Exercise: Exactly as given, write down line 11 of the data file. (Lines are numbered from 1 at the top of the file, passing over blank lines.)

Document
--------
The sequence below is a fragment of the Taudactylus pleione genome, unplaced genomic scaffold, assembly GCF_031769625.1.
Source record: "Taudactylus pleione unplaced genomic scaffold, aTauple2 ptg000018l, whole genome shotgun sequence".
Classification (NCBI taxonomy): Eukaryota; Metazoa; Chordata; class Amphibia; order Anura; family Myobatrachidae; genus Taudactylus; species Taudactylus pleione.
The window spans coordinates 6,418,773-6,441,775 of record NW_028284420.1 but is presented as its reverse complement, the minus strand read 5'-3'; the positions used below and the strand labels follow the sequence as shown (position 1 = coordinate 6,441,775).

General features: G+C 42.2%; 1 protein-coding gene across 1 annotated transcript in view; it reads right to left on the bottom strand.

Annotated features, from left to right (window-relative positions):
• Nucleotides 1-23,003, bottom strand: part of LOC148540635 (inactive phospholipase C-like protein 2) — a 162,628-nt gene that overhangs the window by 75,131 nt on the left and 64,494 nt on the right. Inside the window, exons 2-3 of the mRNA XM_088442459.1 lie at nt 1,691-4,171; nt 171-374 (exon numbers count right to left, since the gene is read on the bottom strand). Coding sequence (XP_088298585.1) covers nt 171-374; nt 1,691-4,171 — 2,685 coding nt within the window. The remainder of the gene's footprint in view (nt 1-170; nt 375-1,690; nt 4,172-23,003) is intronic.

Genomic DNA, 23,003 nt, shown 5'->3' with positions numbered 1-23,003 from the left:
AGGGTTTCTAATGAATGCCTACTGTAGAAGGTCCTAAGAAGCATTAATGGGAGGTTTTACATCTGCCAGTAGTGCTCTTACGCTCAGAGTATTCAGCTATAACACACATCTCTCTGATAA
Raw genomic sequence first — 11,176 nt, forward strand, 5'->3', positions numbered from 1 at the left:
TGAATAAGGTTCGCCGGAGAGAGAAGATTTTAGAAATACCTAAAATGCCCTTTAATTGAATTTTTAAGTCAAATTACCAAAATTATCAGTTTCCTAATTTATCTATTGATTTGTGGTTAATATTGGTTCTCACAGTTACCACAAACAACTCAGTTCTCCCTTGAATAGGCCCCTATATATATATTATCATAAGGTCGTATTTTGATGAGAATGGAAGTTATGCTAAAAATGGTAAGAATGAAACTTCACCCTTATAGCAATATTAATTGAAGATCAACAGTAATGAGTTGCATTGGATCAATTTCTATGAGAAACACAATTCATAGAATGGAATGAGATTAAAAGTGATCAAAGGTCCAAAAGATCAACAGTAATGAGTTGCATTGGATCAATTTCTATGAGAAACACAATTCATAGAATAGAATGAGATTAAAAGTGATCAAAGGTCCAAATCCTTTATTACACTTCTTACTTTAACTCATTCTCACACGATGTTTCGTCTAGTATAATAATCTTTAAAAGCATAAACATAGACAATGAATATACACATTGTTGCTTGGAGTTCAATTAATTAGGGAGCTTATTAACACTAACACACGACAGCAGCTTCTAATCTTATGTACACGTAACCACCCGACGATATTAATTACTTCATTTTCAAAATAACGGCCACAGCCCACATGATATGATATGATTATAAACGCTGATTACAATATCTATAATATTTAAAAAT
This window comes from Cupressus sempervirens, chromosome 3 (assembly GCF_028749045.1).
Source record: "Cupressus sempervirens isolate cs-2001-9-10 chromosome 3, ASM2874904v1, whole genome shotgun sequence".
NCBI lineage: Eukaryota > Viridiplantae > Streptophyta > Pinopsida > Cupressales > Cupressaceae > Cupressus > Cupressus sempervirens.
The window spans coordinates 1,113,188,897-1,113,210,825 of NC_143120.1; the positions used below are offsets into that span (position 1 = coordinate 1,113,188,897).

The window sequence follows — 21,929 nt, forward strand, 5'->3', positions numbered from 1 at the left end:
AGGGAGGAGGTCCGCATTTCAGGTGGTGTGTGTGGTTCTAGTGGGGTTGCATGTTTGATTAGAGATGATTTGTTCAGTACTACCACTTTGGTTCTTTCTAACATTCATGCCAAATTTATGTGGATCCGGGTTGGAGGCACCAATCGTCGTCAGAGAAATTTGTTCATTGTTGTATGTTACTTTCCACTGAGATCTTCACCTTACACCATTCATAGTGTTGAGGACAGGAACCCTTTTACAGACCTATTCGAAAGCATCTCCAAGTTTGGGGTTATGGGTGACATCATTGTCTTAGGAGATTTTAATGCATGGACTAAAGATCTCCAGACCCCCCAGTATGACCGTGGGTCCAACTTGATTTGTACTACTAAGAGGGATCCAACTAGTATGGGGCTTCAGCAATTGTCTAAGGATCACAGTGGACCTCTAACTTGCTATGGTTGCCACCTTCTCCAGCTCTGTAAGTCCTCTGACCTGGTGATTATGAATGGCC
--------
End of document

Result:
TGAATAAGGTTCGCCGGAGAGAGAAGATTTTAGAAATACCTAAAATGCCCTTTAATTGAATTTTTAAGTCAAATTACCAAAATTATCAGTTTCCTAATTTATCTATTGATTTGTGGTTAATATTGGTTCTCACAGTTACCACAAACAACTCAGTTCTCCCTTGAATAGGCCCCTATATATATATTATCATAAGGTCGTATTTTGATGAGAATGGAAGTTATGCTAAAAATGGTAAGAATGAAACTTCACCCTTATAGCAATATTAATTGAAGATCAACAGTAATGAGTTGCATTGGATCAATTTCTATGAGAAACACAATTCATAGAATGGAATGAGATTAAAAGTGATCAAAGGTCCAAAAGATCAACAGTAATGAGTTGCATTGGATCAATTTCTATGAGAAACACAATTCATAGAATAGAATGAGATTAAAAGTGATCAAAGGTCCAAATCCTTTATTACACTTCTTACTTTAACTCATTCTCACACGATGTTTCGTCTAGTATAATAATCTTTAAAAGCATAAACATAGACAATGAATATACACATTGTTGCTTGGAGTTCAATTAATTAGGGAGCTTATTAACACTAACACACGACAGCAGCTTCTAATCTTATGTACACGTAACCACCCGACGATATTAATTACTTCATTTTCAAAATAACGGCCACAGCCCACATGATATGATATGATTATAAACGCTGATTACAATATCTATAATATTTAAAAAT